At the town hall

May 19, 2011 § Leave a comment

The response was better than they’d expected, and now there are forty people sitting round tables in one of the town hall’s grander meeting rooms.

The people who called the meeting know that these people will be looking up at the ornate plasterwork and imagining themselves here under different, happier circumstances – a wedding, say, or perhaps a gala ball. The men and women sitting at the tables, though, are not people you’d be likely to encounter at a gala ball. They work with old folk, or organise crown green bowling tournaments, or encourage young people away from indolence and towards purpose. They’re only ever half-visible, but now here they are, sitting expectant before the council officers who they know will be saying what nobody wants to hear.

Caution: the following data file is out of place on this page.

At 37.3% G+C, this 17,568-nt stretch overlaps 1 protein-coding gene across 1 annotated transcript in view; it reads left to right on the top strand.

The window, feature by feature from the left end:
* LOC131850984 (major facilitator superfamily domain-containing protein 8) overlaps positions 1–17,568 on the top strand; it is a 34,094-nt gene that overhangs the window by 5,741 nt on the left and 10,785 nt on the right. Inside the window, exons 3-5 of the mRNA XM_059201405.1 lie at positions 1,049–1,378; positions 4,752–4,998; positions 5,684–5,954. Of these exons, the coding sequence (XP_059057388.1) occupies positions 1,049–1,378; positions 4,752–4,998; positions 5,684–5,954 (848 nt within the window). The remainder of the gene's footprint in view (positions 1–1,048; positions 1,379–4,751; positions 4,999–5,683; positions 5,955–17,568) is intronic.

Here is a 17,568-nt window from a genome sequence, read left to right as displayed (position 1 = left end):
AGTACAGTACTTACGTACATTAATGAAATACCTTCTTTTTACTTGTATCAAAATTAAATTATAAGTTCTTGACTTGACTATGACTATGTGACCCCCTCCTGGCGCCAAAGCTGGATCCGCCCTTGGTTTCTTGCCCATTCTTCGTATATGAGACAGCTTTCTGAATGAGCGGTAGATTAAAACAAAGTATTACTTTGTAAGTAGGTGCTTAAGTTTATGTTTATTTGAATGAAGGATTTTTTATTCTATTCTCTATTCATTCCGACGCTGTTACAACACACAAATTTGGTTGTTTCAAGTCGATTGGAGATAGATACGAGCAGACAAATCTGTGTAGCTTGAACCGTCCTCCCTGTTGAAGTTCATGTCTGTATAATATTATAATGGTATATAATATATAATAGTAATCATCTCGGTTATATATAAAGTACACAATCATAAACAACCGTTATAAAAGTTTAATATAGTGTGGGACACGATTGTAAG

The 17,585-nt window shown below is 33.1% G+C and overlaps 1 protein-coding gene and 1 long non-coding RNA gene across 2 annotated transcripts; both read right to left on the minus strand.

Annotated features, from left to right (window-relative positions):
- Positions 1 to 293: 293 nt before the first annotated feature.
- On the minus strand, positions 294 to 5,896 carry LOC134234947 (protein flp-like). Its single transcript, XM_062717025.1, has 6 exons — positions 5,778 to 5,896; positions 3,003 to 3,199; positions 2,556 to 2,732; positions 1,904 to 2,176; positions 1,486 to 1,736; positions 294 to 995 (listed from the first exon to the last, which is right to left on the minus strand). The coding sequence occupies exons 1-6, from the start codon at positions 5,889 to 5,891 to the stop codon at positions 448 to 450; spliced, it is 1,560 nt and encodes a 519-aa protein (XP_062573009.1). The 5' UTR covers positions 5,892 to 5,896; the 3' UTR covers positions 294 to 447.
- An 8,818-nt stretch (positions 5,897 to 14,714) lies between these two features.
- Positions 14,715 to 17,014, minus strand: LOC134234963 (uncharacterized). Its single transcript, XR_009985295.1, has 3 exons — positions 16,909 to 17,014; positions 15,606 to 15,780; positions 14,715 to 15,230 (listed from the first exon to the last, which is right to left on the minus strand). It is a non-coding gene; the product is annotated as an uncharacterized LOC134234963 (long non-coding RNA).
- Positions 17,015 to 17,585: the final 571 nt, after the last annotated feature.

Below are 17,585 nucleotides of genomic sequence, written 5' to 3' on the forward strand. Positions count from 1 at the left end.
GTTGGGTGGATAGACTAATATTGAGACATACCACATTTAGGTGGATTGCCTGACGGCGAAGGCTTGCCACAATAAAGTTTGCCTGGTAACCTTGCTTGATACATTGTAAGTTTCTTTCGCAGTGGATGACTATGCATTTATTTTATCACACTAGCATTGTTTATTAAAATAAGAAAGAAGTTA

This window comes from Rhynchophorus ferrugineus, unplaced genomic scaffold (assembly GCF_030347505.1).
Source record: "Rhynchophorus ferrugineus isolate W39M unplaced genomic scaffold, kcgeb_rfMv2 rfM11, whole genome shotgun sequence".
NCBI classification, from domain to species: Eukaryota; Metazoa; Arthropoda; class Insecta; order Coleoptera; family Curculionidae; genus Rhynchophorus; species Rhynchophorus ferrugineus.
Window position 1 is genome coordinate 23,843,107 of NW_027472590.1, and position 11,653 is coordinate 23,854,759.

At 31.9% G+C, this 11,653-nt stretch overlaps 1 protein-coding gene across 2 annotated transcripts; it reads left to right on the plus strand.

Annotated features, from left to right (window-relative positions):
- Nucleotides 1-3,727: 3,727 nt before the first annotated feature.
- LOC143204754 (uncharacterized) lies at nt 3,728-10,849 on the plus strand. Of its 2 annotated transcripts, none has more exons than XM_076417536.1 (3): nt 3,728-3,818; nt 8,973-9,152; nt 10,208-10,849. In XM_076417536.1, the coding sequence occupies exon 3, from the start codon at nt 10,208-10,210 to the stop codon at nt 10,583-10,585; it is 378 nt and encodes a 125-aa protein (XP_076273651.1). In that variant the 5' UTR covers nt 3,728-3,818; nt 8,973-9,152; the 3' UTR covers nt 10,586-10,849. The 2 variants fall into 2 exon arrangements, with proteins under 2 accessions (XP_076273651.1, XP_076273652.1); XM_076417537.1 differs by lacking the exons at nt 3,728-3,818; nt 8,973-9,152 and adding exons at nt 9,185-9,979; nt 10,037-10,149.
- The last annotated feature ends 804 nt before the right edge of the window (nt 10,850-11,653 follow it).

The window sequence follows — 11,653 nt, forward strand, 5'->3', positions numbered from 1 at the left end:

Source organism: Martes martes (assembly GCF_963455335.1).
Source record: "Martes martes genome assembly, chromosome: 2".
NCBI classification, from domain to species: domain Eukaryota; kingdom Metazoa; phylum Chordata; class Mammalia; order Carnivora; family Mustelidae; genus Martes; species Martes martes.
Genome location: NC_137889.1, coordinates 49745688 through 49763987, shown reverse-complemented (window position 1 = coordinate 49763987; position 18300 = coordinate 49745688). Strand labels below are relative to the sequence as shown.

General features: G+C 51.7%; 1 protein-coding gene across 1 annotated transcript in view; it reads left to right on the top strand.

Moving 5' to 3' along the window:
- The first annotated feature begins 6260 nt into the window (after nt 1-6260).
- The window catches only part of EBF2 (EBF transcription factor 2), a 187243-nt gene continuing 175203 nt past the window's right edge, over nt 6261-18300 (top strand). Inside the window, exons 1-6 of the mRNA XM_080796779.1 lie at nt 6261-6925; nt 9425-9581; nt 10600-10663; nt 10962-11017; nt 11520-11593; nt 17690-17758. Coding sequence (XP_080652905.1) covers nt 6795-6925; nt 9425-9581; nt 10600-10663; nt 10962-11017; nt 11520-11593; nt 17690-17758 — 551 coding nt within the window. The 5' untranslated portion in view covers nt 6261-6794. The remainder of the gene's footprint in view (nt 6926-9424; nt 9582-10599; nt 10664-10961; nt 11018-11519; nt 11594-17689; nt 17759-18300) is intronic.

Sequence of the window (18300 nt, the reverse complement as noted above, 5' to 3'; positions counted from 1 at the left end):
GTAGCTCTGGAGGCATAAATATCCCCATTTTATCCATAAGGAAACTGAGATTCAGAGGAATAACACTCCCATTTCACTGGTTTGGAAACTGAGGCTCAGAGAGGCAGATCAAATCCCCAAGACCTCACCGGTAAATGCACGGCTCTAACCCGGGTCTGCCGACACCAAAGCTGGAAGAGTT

The woman has already been up in front of them, brusque with her praise as she presents the graphs that only say how much these people do, what a difference they make, and how it costs too much. The people have murmured and shaken their heads, stirring sugar into the tea that the council officers hemmed and hawed over providing.

And now here is the man in charge of the money, and as he takes the podium he can see the arms folding, the jaws setting. He starts on his presentation, and when he is telling them about the things he does when he isn’t here, his allotment and his community association, it is plain to anyone who’d care to look that his expression offers the apology that his lips aren’t permitted to form.


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